• Open Access

Raman spectroscopy in biomedicine – non-invasive in vitro analysis of cells and extracellular matrix components in tissues

Authors

  • Eva Brauchle,

    1. Department of Cell and Tissue Engineering, Fraunhofer Institute for Interfacial Engineering and Biotechnology (IGB), Stuttgart, Germany
    2. Institute for Interfacial Engineering (IGVT), University of Stuttgart, Stuttgart, Germany
    3. Department of Thoracic and Cardiovascular Surgery and Inter-University Centre for Medical Technology Stuttgart-Tübingen (IZST) at the University Hospital Tübingen, Eberhard Karls University Tübingen, Tübingen, Germany
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  • Prof. Katja Schenke-Layland

    Corresponding author
    1. Department of Cell and Tissue Engineering, Fraunhofer Institute for Interfacial Engineering and Biotechnology (IGB), Stuttgart, Germany
    2. Department of Thoracic and Cardiovascular Surgery and Inter-University Centre for Medical Technology Stuttgart-Tübingen (IZST) at the University Hospital Tübingen, Eberhard Karls University Tübingen, Tübingen, Germany
    • Department of Cell and Tissue Engineering, Fraunhofer Institute for Interfacial Engineering and Biotechnology (IGB), Nobelstr. 12, 70569 Stuttgart, Germany
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Abstract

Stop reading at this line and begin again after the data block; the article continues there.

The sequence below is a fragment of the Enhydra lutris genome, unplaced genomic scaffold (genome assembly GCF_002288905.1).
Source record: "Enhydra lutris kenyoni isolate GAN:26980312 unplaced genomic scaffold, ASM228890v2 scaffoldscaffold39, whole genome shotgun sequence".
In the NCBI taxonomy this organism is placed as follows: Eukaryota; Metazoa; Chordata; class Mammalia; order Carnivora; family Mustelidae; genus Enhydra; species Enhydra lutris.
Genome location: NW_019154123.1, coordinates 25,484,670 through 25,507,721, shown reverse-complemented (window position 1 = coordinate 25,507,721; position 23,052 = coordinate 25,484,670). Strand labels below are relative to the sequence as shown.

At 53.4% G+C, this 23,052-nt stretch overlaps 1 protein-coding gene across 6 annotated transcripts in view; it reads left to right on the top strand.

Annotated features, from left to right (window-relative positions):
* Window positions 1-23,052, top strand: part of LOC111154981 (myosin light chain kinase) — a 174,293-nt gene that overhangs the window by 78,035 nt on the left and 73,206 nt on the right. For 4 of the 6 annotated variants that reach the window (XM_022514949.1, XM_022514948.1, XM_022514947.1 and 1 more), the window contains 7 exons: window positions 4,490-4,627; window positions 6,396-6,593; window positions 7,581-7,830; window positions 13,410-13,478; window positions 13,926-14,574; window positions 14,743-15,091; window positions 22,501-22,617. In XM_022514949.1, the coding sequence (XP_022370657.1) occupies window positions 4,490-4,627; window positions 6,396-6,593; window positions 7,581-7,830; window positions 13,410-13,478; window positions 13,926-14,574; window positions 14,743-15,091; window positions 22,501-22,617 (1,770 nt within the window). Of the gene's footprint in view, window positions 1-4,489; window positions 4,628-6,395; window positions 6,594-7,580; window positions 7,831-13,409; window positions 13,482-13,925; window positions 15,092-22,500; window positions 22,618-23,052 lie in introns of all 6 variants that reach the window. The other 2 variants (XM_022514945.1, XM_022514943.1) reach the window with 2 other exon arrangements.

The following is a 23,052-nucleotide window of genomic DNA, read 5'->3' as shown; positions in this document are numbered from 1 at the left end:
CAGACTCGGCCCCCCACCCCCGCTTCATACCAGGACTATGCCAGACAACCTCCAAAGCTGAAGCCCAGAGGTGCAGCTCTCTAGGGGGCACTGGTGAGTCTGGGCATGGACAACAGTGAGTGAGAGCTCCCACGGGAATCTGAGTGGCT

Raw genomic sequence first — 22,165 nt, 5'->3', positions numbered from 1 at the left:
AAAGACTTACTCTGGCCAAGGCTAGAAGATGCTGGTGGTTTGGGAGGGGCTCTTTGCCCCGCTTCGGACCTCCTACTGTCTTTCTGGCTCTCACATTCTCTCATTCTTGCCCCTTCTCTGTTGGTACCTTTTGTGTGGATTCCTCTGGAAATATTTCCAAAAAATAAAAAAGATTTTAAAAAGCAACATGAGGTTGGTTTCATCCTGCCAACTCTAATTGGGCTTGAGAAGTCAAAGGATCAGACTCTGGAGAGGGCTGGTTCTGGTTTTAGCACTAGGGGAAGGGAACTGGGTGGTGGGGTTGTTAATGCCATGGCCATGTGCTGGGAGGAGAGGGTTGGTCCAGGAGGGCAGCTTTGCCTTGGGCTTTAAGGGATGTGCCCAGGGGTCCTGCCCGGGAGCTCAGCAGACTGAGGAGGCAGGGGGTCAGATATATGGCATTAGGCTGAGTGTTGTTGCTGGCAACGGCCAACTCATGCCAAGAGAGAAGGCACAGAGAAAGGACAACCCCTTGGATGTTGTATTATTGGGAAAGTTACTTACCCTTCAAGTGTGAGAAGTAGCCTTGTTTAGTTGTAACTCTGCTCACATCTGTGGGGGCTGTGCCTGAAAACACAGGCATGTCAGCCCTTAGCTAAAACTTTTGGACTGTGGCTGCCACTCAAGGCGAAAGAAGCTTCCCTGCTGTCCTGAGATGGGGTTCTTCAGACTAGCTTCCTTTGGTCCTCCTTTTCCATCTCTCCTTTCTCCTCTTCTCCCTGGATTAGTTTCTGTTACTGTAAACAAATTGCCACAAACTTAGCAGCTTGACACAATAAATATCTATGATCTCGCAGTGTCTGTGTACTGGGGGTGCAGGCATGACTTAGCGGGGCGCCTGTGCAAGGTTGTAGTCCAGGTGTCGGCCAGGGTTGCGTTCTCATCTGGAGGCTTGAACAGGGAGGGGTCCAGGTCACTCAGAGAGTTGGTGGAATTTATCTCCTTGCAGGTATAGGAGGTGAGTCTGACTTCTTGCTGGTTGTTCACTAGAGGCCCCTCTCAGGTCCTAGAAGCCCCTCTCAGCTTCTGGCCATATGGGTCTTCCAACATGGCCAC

Raman spectroscopy is an established laser-based technology for the quality assurance of pharmaceutical products. Over the past few years, Raman spectroscopy has become a powerful diagnostic tool in the life sciences. Raman spectra allow assessment of the overall molecular constitution of biological samples, based on specific signals from proteins, nucleic acids, lipids, carbohydrates, and inorganic crystals. Measurements are non-invasive and do not require sample processing, making Raman spectroscopy a reliable and robust method with numerous applications in biomedicine. Moreover, Raman spectroscopy allows the highly sensitive discrimination of bacteria. Rama spectra retain information on continuous metabolic processes and kinetics such as lipid storage and recombinant protein production. Raman spectra are specific for each cell type and provide additional information on cell viability, differentiation status, and tumorigenicity. In tissues, Raman spectroscopy can detect major extracellular matrix components and their secondary structures. Furthermore, the non-invasive characterization of healthy and pathological tissues as well as quality control and process monitoring of in vitro-engineered matrix is possible. This review provides comprehensive insight to the current progress in expanding the applicability of Raman spectroscopy for the characterization of living cells and tissues, and serves as a good reference point for those starting in the field.

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